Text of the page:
Another regulatory brick in the wall for Apple: The iPhone maker agreed this weekend to changes to its App Store in the Netherlands focused on dating apps, agreeing to allow local developers of dating apps to be able to offer non-Apple based payments (via Reuters).
In December, the Netherlands Authority for Consumers and Markets (ACM) found Apple in breach of national competition rules — ordering it to adjust what it described as “unreasonable conditions” in the App Store that apply to dating app providers.
Apple had been facing the threat of a financial penalty if it failed to make changes by the weekend.
However, in a December ruling, the court largely rejected Apple’s arguments — giving the company until January 15 to comply with the order to let dating app providers offer alternative payment options to their users.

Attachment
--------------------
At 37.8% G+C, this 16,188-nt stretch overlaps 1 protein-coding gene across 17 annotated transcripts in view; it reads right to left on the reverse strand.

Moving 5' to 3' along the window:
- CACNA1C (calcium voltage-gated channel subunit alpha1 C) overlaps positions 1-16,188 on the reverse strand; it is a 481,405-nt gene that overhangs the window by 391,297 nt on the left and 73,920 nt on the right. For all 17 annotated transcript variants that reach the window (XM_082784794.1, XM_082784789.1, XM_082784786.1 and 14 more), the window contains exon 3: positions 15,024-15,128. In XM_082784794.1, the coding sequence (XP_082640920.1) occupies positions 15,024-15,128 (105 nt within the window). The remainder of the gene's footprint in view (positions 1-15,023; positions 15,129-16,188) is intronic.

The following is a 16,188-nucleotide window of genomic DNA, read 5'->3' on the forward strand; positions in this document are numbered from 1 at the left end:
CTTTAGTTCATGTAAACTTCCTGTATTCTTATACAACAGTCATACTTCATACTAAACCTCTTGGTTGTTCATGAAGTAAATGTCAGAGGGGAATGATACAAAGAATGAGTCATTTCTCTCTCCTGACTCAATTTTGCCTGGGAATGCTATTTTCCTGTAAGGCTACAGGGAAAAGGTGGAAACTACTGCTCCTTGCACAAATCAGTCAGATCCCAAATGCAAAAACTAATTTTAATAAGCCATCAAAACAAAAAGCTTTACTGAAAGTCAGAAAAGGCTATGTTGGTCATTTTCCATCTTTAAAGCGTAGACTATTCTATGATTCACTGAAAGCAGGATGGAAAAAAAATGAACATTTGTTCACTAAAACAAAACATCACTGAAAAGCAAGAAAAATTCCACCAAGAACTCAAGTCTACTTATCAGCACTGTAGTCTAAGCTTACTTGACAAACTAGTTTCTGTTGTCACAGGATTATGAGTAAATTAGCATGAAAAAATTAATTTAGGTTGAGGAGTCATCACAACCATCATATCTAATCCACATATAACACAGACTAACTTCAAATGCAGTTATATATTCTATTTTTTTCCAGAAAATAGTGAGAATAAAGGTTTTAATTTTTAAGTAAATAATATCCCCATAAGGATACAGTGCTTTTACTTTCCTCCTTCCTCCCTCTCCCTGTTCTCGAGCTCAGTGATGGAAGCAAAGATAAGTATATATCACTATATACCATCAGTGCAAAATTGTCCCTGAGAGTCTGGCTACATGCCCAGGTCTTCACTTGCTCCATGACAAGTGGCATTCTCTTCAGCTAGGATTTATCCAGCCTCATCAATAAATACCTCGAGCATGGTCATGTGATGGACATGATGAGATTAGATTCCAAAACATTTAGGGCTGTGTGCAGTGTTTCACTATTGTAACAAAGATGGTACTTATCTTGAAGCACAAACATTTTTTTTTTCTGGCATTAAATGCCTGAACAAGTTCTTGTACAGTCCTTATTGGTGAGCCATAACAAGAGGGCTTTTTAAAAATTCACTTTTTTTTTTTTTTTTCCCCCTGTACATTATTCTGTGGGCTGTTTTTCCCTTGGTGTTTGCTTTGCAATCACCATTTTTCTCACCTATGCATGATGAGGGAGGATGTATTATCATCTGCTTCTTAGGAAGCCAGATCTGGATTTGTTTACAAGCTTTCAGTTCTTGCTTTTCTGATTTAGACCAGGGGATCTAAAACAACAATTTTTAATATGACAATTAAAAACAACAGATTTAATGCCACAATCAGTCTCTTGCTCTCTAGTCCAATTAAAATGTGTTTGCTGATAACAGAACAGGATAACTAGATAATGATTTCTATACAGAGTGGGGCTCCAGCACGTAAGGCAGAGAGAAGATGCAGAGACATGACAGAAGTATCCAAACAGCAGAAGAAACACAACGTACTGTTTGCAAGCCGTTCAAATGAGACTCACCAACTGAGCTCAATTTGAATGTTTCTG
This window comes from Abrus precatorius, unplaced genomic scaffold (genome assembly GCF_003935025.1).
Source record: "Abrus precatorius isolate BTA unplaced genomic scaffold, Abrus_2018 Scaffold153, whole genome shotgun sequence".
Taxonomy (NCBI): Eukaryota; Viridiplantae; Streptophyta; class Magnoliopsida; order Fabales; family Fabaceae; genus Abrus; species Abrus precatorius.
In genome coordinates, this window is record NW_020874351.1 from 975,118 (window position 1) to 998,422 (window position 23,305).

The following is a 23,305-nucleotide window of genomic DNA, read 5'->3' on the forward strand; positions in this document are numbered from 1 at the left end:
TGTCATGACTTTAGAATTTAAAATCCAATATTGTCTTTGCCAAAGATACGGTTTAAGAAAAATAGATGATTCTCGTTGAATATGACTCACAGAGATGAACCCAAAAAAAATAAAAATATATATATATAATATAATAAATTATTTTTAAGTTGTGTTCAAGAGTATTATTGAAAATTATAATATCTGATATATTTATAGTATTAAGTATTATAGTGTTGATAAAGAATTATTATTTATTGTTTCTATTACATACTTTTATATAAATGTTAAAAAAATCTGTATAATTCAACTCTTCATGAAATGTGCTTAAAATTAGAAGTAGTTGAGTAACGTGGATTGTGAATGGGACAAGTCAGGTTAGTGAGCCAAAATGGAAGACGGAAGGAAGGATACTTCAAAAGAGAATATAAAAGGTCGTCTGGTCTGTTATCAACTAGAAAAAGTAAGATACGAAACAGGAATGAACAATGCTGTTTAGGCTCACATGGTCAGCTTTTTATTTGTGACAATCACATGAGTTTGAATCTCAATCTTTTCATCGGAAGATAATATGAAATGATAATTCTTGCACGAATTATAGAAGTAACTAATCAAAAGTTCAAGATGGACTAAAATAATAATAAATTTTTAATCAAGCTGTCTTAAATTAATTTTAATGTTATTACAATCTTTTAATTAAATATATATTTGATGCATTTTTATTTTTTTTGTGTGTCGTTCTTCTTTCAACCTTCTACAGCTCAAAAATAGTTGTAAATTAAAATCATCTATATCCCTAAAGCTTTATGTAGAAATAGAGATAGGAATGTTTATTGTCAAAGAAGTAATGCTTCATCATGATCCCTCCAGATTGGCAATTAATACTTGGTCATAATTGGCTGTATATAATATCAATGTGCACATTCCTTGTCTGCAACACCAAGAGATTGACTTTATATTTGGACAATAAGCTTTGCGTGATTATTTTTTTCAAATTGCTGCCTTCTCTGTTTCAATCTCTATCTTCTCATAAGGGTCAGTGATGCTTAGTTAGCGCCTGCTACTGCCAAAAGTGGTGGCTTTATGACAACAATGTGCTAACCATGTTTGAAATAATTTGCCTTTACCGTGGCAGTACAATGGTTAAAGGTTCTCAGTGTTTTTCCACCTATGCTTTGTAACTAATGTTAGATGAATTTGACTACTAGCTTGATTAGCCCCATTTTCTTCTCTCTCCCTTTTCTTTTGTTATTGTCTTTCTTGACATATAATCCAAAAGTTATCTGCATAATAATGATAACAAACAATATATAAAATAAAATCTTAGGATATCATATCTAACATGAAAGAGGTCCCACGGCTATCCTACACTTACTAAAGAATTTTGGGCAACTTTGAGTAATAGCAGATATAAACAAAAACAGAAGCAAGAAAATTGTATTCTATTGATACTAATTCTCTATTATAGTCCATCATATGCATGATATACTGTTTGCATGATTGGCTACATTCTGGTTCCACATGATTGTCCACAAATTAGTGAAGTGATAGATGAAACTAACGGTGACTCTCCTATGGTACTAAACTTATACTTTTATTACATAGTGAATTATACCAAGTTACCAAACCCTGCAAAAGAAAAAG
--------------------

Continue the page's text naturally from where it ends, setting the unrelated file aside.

“The case concerns the conditions Apple imposes on dating app providers if they want to sell digital content in their apps (such as ‘superlikes’ and ‘boosts’). Those conditions mean, among other things, that payments from consumers must be made to Apple as a so-called commission agent of the dating app providers using certain software (the IAP API) that Apple has built into its iOS operating system. The dating app providers may not use any other payment settlement method and may not refer to another payment method in their apps,” the Rotterdam Court wrote [translated from Dutch using machine translation] at the time.
“With regard to this part of the conditions, the preliminary relief judge follows the position of ACM that with these conditions Apple is abusing its dominant position in the market for app store services for dating app providers. Apple’s arguments that it would not have an economic dominant position and that the conditions are necessary are not successful.”